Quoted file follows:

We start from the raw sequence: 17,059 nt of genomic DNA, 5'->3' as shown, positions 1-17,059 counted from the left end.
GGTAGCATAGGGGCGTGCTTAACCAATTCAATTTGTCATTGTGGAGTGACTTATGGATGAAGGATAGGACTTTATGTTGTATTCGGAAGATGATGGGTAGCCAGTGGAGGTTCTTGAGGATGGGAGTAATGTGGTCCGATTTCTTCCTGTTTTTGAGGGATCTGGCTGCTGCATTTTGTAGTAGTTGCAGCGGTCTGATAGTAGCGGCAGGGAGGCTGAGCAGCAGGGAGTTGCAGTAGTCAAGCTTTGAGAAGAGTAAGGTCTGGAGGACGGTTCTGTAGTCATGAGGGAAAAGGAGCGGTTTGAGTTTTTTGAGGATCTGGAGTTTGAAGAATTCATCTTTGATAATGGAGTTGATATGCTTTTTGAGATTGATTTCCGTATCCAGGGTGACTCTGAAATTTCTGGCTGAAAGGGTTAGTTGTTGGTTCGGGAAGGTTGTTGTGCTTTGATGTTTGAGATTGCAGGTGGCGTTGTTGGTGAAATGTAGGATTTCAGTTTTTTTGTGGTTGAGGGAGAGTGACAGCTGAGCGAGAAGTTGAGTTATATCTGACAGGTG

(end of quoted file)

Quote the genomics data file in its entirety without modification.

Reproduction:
We start from the raw sequence: 17,059 nt of genomic DNA, 5'->3' as shown, positions 1-17,059 counted from the left end.
GGTAGCATAGGGGCGTGCTTAACCAATTCAATTTGTCATTGTGGAGTGACTTATGGATGAAGGATAGGACTTTATGTTGTATTCGGAAGATGATGGGTAGCCAGTGGAGGTTCTTGAGGATGGGAGTAATGTGGTCCGATTTCTTCCTGTTTTTGAGGGATCTGGCTGCTGCATTTTGTAGTAGTTGCAGCGGTCTGATAGTAGCGGCAGGGAGGCTGAGCAGCAGGGAGTTGCAGTAGTCAAGCTTTGAGAAGAGTAAGGTCTGGAGGACGGTTCTGTAGTCATGAGGGAAAAGGAGCGGTTTGAGTTTTTTGAGGATCTGGAGTTTGAAGAATTCATCTTTGATAATGGAGTTGATATGCTTTTTGAGATTGATTTCCGTATCCAGGGTGACTCTGAAATTTCTGGCTGAAAGGGTTAGTTGTTGGTTCGGGAAGGTTGTTGTGCTTTGATGTTTGAGATTGCAGGTGGCGTTGTTGGTGAAATGTAGGATTTCAGTTTTTTTGTGGTTGAGGGAGAGTGACAGCTGAGCGAGAAGTTGAGTTATATCTGACAGGTG